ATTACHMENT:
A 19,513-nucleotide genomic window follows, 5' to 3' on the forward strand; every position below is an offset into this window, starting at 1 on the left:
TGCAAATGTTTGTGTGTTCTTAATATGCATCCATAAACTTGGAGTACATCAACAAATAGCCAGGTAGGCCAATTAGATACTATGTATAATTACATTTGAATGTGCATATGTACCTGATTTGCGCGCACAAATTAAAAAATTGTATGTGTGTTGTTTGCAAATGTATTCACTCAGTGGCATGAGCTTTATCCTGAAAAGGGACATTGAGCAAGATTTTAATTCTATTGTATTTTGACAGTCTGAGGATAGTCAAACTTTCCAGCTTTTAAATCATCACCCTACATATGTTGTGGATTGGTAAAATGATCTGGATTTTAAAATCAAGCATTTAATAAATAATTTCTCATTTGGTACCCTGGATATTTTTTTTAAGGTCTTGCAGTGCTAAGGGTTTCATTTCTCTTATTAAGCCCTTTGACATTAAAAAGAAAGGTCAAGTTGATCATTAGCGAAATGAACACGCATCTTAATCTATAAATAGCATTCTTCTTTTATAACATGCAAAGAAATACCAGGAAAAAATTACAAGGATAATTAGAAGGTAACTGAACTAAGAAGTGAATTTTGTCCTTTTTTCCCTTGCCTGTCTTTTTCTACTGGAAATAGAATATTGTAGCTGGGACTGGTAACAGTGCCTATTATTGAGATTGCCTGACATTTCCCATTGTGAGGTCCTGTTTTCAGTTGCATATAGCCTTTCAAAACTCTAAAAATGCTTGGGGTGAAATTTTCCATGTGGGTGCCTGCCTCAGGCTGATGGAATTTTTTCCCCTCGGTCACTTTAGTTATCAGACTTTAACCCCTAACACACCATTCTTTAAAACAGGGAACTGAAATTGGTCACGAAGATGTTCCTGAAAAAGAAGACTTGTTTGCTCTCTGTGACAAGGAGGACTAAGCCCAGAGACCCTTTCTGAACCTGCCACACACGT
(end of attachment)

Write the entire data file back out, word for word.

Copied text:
A 19,513-nucleotide genomic window follows, 5' to 3' on the forward strand; every position below is an offset into this window, starting at 1 on the left:
TGCAAATGTTTGTGTGTTCTTAATATGCATCCATAAACTTGGAGTACATCAACAAATAGCCAGGTAGGCCAATTAGATACTATGTATAATTACATTTGAATGTGCATATGTACCTGATTTGCGCGCACAAATTAAAAAATTGTATGTGTGTTGTTTGCAAATGTATTCACTCAGTGGCATGAGCTTTATCCTGAAAAGGGACATTGAGCAAGATTTTAATTCTATTGTATTTTGACAGTCTGAGGATAGTCAAACTTTCCAGCTTTTAAATCATCACCCTACATATGTTGTGGATTGGTAAAATGATCTGGATTTTAAAATCAAGCATTTAATAAATAATTTCTCATTTGGTACCCTGGATATTTTTTTTAAGGTCTTGCAGTGCTAAGGGTTTCATTTCTCTTATTAAGCCCTTTGACATTAAAAAGAAAGGTCAAGTTGATCATTAGCGAAATGAACACGCATCTTAATCTATAAATAGCATTCTTCTTTTATAACATGCAAAGAAATACCAGGAAAAAATTACAAGGATAATTAGAAGGTAACTGAACTAAGAAGTGAATTTTGTCCTTTTTTCCCTTGCCTGTCTTTTTCTACTGGAAATAGAATATTGTAGCTGGGACTGGTAACAGTGCCTATTATTGAGATTGCCTGACATTTCCCATTGTGAGGTCCTGTTTTCAGTTGCATATAGCCTTTCAAAACTCTAAAAATGCTTGGGGTGAAATTTTCCATGTGGGTGCCTGCCTCAGGCTGATGGAATTTTTTCCCCTCGGTCACTTTAGTTATCAGACTTTAACCCCTAACACACCATTCTTTAAAACAGGGAACTGAAATTGGTCACGAAGATGTTCCTGAAAAAGAAGACTTGTTTGCTCTCTGTGACAAGGAGGACTAAGCCCAGAGACCCTTTCTGAACCTGCCACACACGT